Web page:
As GPs and managers across the NHS get to grips with the impact of the white paper, Dr Judith Smith considers the state of play in the development of new GP commissioning consortia
The publication of the white paper Equity and Excellence: Liberating the NHS has come as something of a seismic shock to the NHS. While hard budgets for GP commissioning together with a national commissioning board had been effectively trailed in advance of the white paper, the wholesale removal of PCTs and a new role for local authorities in commissioning were unexpected, and have made the changes appear both radical and risky.
The NHS is, however, well accustomed to responding to policy proposals that appear at first sight to be capable of rocking it to its foundations.
In this edition, a selection of GPs and managers across the NHS share how they are starting to plan the development of new GP commissioning consortia. What is clear is that they are focused on ensuring consortia are formed in a way that makes sense for the GPs who will have to collaborate in taking on new responsibilities, and enables sufficient scale for carrying financial risk and putting in place adequate management infrastructure.
Along with understandable concern at the scale of the task ahead and a desire for more detail about budget-setting and other critical issues, one can sense the excitement and energy felt by some of these emerging GP commissioning leaders, who are clearly committed to seizing the opportunities presented by the white paper proposals.
While GPs and managers await further Department of Health guidance, national bodies are not wasting any time in setting out what they think nascent GP commissioning consortia should be doing.
Both the RCGP and the GPC have issued guidance for GP commissioning consortia in recent weeks, much of which echoes analysis previously published by the Nuffield Trust on behalf of a range of national organisations, Giving GPs budgets for commissioning: what needs to be done?
The recent GPC guidance is looked at, including its recommendations about the importance of a large geographical scale for commissioning (500,000 patients being suggested as desirable), the potential role of the LMC as ‘midwife’ for the changes, and the need for careful consultation about how practices join or are admitted to consortia.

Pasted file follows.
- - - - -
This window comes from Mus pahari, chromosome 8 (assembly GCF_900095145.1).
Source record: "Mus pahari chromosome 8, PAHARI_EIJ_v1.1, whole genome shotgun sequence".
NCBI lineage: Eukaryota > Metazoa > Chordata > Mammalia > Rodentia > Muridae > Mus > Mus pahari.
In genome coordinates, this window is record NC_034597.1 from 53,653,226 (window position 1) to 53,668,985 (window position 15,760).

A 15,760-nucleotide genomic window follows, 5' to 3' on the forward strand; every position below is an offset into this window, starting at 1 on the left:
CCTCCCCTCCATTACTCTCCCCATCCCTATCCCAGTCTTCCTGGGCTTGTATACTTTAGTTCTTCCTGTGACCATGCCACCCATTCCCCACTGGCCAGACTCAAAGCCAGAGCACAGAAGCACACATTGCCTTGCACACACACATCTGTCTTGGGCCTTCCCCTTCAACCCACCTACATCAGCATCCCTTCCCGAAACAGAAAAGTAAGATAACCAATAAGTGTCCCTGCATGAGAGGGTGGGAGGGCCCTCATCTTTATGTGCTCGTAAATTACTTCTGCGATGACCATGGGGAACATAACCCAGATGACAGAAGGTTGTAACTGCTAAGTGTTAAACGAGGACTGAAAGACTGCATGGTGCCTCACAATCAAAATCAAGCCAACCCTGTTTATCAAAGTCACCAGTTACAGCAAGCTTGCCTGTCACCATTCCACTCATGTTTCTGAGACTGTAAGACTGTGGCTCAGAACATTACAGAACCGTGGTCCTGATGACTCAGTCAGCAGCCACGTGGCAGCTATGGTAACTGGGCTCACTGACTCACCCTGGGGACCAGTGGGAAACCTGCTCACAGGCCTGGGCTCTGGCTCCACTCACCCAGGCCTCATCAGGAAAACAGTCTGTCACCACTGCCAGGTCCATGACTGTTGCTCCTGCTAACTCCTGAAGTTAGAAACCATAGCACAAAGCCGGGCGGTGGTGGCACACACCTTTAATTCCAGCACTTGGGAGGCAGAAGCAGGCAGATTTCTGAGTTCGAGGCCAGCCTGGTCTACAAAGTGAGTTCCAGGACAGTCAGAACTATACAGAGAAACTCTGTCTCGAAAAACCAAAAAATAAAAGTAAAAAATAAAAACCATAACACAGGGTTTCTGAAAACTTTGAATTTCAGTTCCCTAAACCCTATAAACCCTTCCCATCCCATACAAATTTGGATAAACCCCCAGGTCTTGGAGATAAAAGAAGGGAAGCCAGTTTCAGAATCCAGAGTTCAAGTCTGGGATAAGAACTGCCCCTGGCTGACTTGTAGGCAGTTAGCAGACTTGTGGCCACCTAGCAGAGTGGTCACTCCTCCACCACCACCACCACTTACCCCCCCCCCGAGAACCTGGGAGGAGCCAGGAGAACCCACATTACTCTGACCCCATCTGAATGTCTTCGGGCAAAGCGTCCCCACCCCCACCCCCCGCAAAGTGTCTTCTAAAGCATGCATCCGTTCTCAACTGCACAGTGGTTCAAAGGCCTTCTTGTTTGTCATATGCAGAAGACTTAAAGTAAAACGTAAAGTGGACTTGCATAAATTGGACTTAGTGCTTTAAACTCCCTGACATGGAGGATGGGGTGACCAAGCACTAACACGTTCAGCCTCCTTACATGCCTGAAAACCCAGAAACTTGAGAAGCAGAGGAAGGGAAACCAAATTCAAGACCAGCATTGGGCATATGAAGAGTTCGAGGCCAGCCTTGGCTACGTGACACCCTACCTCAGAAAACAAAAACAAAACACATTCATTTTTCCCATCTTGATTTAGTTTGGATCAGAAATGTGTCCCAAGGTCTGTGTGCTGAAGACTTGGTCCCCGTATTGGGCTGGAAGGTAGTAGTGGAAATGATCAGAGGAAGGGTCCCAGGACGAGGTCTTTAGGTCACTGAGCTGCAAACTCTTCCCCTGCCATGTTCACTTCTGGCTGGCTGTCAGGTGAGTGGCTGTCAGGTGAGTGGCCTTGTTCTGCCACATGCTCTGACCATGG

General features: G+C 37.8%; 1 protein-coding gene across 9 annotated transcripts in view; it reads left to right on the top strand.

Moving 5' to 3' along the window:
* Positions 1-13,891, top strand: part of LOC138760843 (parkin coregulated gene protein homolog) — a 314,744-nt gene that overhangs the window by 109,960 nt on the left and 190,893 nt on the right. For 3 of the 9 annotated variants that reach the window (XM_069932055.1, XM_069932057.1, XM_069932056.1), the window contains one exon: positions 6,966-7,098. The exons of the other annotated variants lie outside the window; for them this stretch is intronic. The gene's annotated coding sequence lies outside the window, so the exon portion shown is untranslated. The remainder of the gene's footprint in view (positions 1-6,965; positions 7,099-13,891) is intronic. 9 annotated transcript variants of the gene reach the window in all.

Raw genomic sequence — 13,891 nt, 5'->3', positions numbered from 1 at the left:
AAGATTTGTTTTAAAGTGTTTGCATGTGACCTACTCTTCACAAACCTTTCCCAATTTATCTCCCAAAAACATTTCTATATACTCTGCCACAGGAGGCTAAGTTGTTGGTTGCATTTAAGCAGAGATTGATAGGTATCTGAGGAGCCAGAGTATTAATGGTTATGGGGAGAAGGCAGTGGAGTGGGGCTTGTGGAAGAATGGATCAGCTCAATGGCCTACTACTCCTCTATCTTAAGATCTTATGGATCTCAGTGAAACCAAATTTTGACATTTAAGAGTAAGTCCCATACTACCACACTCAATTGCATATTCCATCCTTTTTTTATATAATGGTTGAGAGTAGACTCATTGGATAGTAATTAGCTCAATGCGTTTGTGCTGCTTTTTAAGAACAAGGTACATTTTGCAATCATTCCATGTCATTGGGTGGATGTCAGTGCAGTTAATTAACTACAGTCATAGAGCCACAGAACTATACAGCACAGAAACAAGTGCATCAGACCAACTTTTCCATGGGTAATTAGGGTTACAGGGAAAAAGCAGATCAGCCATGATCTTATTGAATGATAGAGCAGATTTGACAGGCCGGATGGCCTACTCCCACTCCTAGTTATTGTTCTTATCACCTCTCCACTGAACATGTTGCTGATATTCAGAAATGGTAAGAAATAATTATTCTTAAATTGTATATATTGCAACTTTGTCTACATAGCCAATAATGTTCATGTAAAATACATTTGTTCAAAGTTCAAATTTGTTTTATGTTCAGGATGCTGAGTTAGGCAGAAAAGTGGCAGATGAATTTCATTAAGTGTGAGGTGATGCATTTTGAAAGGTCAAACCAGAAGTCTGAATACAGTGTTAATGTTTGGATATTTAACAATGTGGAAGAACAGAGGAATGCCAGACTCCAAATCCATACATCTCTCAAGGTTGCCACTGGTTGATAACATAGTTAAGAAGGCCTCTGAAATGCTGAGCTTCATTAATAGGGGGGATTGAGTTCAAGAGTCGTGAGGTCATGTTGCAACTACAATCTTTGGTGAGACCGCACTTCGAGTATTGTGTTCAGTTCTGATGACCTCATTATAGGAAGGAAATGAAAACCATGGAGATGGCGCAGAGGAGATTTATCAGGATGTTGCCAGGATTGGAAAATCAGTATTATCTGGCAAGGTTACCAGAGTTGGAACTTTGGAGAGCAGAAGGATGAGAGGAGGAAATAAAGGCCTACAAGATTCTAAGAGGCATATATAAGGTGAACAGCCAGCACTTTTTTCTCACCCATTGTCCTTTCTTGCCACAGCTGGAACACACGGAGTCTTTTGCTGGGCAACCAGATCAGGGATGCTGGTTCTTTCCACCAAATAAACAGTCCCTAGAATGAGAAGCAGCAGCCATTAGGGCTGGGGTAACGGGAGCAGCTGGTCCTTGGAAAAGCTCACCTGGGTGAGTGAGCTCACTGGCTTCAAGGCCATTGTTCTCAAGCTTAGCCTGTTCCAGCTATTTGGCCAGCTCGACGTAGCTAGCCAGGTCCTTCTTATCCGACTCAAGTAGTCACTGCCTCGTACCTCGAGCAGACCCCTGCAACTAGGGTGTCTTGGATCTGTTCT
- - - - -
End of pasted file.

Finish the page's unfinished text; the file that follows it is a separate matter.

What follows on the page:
The white paper changes are not, however, confined to GP commissioning, and one of the major aftershocks of the overall set of proposals comes when one examines the potential new role for local authorities in respect of health commissioning.
What’s been proposed is examined in another piece pondering the powers that local Health and Wellbeing boards, public health departments within councils, and HealthWatch (the proposed new patient advocacy bodies) might be given and what this might mean for GP commissioners.
What is for sure is that the seismic activity will calm down as the process of white paper implementation moves forward, and the details of making things happen start to consume huge amounts of managerial and clinical time.
What is not so certain is the extent to which damage caused by the process of change, especially in relation to the loss of PCT commissioning capacity and capability, will be mended in time for GP commissioners to take up their new roles and start to deliver solutions that can address the financial and service challenges facing the NHS.
Dr Judith Smith is head of policy for the Nuffield Trust
The white paper: first steps